Paterson Police Director Jerry Speziale announced Saturday afternoon that police are investigating a report that a 3-year-old child tested positive for marijuana early Saturday morning.

Speziale said that police were met at 3 a.m. Saturday, December 31 by child protective services at St. Joseph's Regional Medical Center because "a 3-year-old had tested positive for marijuana."

"It is an unfortunate situation," Speziale said. "We don't know if it is because of contact or ingestion. We take these situations as serious."

He said the situation could lead to the child being removed from family. Information was limited according to Speziale. He was not sure if the child was male or female.

The Paterson Police Department is working to complete an offense report about the incident. The matter will be referred to the Passaic County Prosecutor's Office.

Minnesota: PTSD Added to List of Qualifying Conditions For Medical Marijuana

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By Derrick Stanley
Hemp News

The Minnesota Department of Health is adding post traumatic stress disorder (PTSD) to its list of conditions that can qualify patients for medical marijuana.

Minnesota now joins New Jersey, Michigan, California, Illinois, Connecticut, Delaware, Maine, Massachusetts, New Mexico, Arizona, Washington, Rhode Island and Oregon as states that allow those with PTSD to legally use medical cannabis.

A large amount of research has led to the conclusion that medical marijuana can be useful for "innovative intervention strategies (e.g. pharmacological enhancement of exposure-based therapy) in PTSD and other fear learning-related disorders,” according to a government-funded study released in 2014.

Another study released in 2015 found that; “When inhaled or delivered orally or transdermally, cannabinoids (the psychoactive components of unrefined marijuana and various derivative products) activate endogenous cannabinoid receptors, modulating neurotransmitter release and producing a wide range of central nervous system effects, including increased pleasure and alteration of memory processes…. Those effects provide a pharmacologic rationale for the use of cannabinoids to manage the three core PTSD symptom clusters: reexperiencing, avoidance and numbing, and hyperarousal.”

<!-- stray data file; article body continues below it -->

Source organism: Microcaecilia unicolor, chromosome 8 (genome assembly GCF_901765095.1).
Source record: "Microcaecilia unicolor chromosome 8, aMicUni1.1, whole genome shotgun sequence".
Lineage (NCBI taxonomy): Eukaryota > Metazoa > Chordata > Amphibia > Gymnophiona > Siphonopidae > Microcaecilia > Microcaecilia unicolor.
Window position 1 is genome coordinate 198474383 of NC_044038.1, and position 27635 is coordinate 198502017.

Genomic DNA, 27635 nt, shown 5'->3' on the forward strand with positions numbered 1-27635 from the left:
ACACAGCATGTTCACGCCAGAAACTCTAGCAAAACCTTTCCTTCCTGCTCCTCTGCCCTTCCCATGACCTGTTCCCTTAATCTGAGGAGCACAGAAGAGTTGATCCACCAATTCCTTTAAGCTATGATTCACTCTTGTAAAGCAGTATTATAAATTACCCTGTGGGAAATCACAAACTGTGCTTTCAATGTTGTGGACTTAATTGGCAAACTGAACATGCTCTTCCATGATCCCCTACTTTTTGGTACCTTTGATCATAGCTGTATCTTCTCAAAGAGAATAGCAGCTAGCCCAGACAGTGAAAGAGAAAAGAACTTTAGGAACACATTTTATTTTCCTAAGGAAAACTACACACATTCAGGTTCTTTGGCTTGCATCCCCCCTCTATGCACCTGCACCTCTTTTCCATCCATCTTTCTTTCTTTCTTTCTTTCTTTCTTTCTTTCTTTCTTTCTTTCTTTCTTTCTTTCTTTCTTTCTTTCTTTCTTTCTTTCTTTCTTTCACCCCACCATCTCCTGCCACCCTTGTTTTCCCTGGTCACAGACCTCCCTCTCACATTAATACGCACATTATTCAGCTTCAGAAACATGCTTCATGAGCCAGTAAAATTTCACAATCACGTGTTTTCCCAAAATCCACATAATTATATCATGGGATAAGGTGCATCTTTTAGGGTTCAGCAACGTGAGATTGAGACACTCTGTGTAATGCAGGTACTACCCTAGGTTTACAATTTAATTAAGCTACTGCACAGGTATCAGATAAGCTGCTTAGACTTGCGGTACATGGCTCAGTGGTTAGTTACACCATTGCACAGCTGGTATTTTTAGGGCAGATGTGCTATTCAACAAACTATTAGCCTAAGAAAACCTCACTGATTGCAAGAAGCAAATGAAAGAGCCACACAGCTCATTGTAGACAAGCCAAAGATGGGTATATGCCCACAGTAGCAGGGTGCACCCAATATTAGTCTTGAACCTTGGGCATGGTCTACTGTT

New Jersey: State Sees Renewed Push To Make Marijuana Legal

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By Derrick Stanley
Hemp News

Following Gov. Chris Christie's surprising reversal on expanding the medical marijuana program, a new batch of bills to allow recreational pot in New Jersey are being proposed.

Christie is not likely to change his strong opposition to legalizing marijuana, even though he signed a bill last month to add post-traumatic stress syndrome to the list of qualifying conditions for medical marijuana. It was the first time a mental-health condition had been added to the list.

But lawmakers say three legalization bills are being introduced this year to get discussions started, in anticipation of the end of Christie's term in 2018.

The newest proposal was introduced last month by Assemblyman Michael Patrick Carroll (R., Morris). It would allow cannabis to be sold the same way as tobacco, to anyone over 19. Carroll, a Libertarian, admits the measure is bold and more "far-reaching" than other marijuana bills.

State Sen. Nicholas Scutari (D., Union), the chairman of the Judiciary Committee and a municipal prosecutor, introduced the state's first legalization bill in November.

His proposal called for cannabis to be regulated the same way as alcohol, sold by stores with a state license, and restricted to those 21 and over. The product would be taxed under his bill, and the revenues used for education and other public purposes.

New Jersey: Gov. Chris Christie Signs Bill Approving Marijuana For PTSD Treatment

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By Derrick Stanley
Hemp News

People in New Jersey can now legally treat their post-traumatic stress disorder with marijuana.

Republican Gov. Chris Christie signed a measure Wednesday allowing people to use marijuana if their PTSD is not treatable conventionally, a move actively sought by combat veterans.

Christie noted in a statement sent with the announcement that federal officials estimate up to 20 percent of veterans returning from combat in Iraq and Afghanistan have been diagnosed with PTSD.

"The mere potential of abuse by some should not deter the state from taking action that may ease the daily struggles of veterans and others who legitimately suffer from PTSD," Christie wrote.

New Jersey is the 18th state to allow PTSD to be treated with medical marijuana.

Medical marijuana in New Jersey is also approved to treat multiple sclerosis, terminal cancer, and muscular dystrophy, Lou Gehrig's disease, inflammatory bowel disease, and any terminal disease with a prognosis of less than one year. It's approved for seizures and glaucoma also if those conditions resist conventional treatment.

Lawmakers praised his decision.

New Jersey: Over 17,000 Signatures On Petition Asking Governor To Allow Cannabis For PTSD